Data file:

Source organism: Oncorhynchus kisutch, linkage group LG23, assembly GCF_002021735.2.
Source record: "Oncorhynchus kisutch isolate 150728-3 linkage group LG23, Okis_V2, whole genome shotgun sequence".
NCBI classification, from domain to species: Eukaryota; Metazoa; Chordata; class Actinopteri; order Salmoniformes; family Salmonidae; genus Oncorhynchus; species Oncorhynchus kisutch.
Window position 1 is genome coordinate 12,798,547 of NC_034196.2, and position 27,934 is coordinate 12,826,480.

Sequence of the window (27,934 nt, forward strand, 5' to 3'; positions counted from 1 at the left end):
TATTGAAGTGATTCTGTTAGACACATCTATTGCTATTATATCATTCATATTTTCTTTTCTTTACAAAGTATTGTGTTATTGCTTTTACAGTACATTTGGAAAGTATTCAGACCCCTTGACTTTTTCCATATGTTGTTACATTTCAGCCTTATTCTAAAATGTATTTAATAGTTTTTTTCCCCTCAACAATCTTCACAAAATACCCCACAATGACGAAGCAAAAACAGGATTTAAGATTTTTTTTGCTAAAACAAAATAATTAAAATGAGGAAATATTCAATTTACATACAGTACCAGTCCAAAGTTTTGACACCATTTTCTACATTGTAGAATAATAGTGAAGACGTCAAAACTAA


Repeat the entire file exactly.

Source organism: Oncorhynchus kisutch, linkage group LG23, assembly GCF_002021735.2.
Source record: "Oncorhynchus kisutch isolate 150728-3 linkage group LG23, Okis_V2, whole genome shotgun sequence".
NCBI classification, from domain to species: Eukaryota; Metazoa; Chordata; class Actinopteri; order Salmoniformes; family Salmonidae; genus Oncorhynchus; species Oncorhynchus kisutch.
Window position 1 is genome coordinate 12,798,547 of NC_034196.2, and position 27,934 is coordinate 12,826,480.

Sequence of the window (27,934 nt, forward strand, 5' to 3'; positions counted from 1 at the left end):
TATTGAAGTGATTCTGTTAGACACATCTATTGCTATTATATCATTCATATTTTCTTTTCTTTACAAAGTATTGTGTTATTGCTTTTACAGTACATTTGGAAAGTATTCAGACCCCTTGACTTTTTCCATATGTTGTTACATTTCAGCCTTATTCTAAAATGTATTTAATAGTTTTTTTCCCCTCAACAATCTTCACAAAATACCCCACAATGACGAAGCAAAAACAGGATTTAAGATTTTTTTTGCTAAAACAAAATAATTAAAATGAGGAAATATTCAATTTACATACAGTACCAGTCCAAAGTTTTGACACCATTTTCTACATTGTAGAATAATAGTGAAGACGTCAAAACTAA